“I was ready and Sept. 26 my husband and I drove to Shenandoah Valley Regional Airport to take my written test. I was so nervous. You need a 70 percent to pass. I didn’t want to fail, that would mean more studying! I didn’t have to worry about failing because I got an 85 percent and I passed.”
After successfully completing her testing, Castellini was required to complete two flights by herself, as well as obtaining night-flying experience.
“Now everything would progress rather quickly. I needed to do two cross-country flights, by myself. I had to map out the route, how long it would take and how much fuel I would burn. The first cross-country was 65 nautical miles, Elkins airport to Lewisburg airport, back to Elkins. My second one was 150 miles. I flew from Elkins, Wheeling, Parkersburg, back to Elkins,” she said.
“I also had to do three hours of night flying with 10 takeoffs and landings. Everything is so different at night, you don’t have any of your ground references. I didn’t have to do this by myself, my instructor was with me, thank goodness!”
After accumulating 40 hours, she had to take her final test with a Federal Aviation Administration examiner.
“I also had to practice shortfield landings, that’s if you land at some airport and you don’t have a long runway. I had to do soft field takeoff and landing. I had the opportunity to actually practice these on grass runways. My instructor, Phillip, lives in Green Bank at Deer Creek Farm with a grass runway. I got plenty of practice,” Castellini said. “After accumulating a minimum of 40 hours, I was ready to take my last and final test. A check ride with a FAA flight examiner, Don Judy. It is a privilege to have Don Judy based at Elkins Airport.”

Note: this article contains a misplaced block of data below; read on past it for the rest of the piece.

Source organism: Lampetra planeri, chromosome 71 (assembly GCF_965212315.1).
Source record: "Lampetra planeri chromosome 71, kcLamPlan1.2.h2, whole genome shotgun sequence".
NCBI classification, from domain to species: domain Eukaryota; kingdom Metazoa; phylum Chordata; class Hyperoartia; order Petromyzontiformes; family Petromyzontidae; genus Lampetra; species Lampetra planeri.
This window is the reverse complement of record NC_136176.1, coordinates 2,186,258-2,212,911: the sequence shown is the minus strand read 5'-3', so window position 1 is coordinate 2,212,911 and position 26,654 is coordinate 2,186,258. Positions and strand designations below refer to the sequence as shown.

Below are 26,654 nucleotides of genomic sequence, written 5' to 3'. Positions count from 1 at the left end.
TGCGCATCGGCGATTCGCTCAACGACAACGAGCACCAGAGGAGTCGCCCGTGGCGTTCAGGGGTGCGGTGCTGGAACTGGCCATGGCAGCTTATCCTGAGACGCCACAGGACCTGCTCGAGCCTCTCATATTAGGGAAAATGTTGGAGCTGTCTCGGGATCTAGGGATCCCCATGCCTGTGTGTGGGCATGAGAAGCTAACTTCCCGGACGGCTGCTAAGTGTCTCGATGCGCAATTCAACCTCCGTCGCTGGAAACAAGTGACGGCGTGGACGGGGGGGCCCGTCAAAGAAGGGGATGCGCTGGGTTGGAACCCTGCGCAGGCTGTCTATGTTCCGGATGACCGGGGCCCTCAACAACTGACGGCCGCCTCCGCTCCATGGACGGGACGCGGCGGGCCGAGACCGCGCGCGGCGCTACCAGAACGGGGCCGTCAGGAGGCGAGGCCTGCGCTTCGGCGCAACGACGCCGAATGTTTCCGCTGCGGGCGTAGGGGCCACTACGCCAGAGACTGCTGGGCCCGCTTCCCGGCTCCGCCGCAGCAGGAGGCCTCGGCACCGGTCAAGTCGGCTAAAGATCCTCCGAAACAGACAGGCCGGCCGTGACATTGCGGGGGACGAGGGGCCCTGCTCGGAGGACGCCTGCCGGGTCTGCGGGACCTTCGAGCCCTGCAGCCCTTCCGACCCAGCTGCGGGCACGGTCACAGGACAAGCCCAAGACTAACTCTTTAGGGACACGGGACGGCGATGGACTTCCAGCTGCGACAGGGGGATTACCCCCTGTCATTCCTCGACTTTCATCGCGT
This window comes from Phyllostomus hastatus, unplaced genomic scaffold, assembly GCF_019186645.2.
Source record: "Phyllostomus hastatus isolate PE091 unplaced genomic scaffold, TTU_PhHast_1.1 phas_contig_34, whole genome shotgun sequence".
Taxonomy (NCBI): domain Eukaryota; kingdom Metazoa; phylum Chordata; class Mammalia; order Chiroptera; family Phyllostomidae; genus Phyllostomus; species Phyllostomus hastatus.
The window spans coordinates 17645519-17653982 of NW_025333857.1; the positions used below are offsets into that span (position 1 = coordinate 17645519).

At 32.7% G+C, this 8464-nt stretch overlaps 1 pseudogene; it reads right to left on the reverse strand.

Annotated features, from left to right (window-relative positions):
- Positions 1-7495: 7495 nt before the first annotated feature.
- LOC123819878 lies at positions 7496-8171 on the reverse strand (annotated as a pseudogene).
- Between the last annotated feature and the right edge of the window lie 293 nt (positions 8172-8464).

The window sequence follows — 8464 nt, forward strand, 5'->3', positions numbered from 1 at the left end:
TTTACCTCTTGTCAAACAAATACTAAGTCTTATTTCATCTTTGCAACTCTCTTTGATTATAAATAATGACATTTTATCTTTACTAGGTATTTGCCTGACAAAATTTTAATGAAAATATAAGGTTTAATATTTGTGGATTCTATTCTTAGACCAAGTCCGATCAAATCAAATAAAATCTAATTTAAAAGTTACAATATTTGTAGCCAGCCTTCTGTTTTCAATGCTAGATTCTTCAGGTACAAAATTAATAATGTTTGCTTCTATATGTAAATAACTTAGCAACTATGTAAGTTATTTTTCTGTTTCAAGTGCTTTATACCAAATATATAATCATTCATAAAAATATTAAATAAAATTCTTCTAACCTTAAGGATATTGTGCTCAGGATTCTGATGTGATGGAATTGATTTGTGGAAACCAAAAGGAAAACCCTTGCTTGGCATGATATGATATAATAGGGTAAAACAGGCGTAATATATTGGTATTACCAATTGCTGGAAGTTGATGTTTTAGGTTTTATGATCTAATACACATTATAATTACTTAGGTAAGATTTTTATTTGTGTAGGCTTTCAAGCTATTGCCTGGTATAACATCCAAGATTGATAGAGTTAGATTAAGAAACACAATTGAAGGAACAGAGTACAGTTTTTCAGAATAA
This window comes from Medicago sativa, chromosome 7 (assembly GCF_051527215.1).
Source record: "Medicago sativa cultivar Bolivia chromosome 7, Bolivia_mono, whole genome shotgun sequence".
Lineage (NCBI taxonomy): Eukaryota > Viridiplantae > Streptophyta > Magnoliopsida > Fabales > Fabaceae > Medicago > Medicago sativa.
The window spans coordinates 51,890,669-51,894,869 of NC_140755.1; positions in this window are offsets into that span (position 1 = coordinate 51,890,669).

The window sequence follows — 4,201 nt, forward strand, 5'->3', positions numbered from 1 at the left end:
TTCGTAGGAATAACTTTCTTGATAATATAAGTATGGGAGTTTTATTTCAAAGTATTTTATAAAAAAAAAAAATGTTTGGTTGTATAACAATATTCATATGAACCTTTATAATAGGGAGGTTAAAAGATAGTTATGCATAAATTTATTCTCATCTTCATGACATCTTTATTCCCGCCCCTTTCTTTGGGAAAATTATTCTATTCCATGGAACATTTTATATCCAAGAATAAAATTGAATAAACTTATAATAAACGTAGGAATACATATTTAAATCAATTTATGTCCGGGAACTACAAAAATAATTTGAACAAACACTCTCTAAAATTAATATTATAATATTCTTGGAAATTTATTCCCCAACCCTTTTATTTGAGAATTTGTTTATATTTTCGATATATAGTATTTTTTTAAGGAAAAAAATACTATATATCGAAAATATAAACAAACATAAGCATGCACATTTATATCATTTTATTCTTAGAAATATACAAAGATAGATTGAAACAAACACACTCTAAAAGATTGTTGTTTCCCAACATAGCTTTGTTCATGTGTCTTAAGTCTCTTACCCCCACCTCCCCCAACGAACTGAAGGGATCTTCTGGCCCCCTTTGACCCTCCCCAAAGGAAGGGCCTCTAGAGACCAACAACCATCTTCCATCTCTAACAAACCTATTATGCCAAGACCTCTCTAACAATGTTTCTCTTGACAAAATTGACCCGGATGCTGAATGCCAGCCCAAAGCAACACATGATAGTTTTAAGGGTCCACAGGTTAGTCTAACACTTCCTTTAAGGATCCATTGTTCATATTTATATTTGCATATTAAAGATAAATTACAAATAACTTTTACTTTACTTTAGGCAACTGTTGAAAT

In November, Castellini was rewarded for all her hard work when she discovered she had earned her license. She added she could not have accomplished this feat without the support of her husband.
“On Nov. 12, I was scheduled to take my check ride. You have an oral test first given by Don Judy, then you and the FAA flight examiner, Don, go out to the 172 Cessna. There are several things you do, one being an emergency landing, in case you lose an engine. Plus several other maneuvers you are required to do in the air. It lasts about 1 1/2 hours,” she said.
“After my last landing, Don Judy, asked me to taxi back to the ramp. You still don’t know if you failed or passed. When you shut down the airplane, that’s when you know,” she said. “I was so excited to hear ‘Congratulations, you passed!’ I am now a private pilot. I just want to give credit to my husband, Dan, for all the encouragement and help. Without his help, I don’t know if I would have stuck with it.”
Castellini said earning her private pilot’s license proves that it is never too late to learn something new.
“I turned 70 years old in October. This is a major accomplishment and I’m so excited,” she said. “So, it’s never too late to learn new things.”
“This is a major accomplishment and I’m so excited. It’s never too late to learn new things.”
Jeanne Castellini licensed private pilot